Under the FTA system, projects are rated every year until a federal grant is awarded. With the project's initial rating in hand, the next step in the federal funding process is for Sound Transit to seek approval to proceed with final design of the project. Sound Transit expects to submit this request early next year, and final design is expected to be completed in two years. The estimated project cost is $1.5 billion, or $1.7 billion including construction-phase financing costs that the FTA considers in its ranking process.
Sound Transit is also studying options for improving transit connections to the First Hill area of Seattle. In July the Sound Transit Board removed First Hill from the preferred route after a detailed analysis and review by outside experts. The reviews showed unacceptable risks associated with mining an extremely deep subway station within the challenging constraints posed by First Hill's geology. In revising the preferred route, members of the Board stressed the importance of finding an alternate approach for improving First Hill transit service.
In addition to building University Link, extending Link further north from the University District to Northgate continues to be a priority for the Sound Transit Board and local communities. Sound Transit is currently working with communities throughout the region to identify the projects that could be included in a future Sound Transit 2 ballot measure. Completing North Link between the University District and Northgate is a major Sound Transit 2 priority for the North King County area.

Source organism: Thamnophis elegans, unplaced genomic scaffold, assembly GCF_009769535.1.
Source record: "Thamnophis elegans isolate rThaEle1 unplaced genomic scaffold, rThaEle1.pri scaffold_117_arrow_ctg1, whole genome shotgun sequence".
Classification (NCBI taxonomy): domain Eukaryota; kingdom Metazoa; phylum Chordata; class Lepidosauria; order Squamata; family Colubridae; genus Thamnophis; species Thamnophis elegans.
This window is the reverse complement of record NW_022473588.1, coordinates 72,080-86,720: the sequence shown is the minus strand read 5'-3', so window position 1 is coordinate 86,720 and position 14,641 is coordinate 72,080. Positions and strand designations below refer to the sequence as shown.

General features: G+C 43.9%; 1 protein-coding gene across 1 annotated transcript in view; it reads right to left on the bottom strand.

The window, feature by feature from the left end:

Sound Transit and the FTA last month issued a draft Supplemental Environmental Impact Statement (SEIS) for the North Link light rail route, which extends from downtown Seattle to Northgate and includes the University Link segment.
Two open house/public hearings are scheduled for next week:
5:30 to 8 p.m. Wednesday, November 9
Lunchroom and Multipurpose Room, Lowell Elementary School, 1058 E. Mercer Street
5:30 to 8 p.m. Thursday, November 10
University Heights Community Center Rms. 107 and 110, 5031 University Way N.E.
The open houses will provide opportunities for members to talk about the project with staff, who will be on hand from 5:30 p.m. to 8 p.m., with the public hearing portion beginning at 6 p.m. Comments can be offered by submitting them in writing or speaking at the public hearing before a court reporter. Information about the draft SEIS and how to offer comments is available here>>>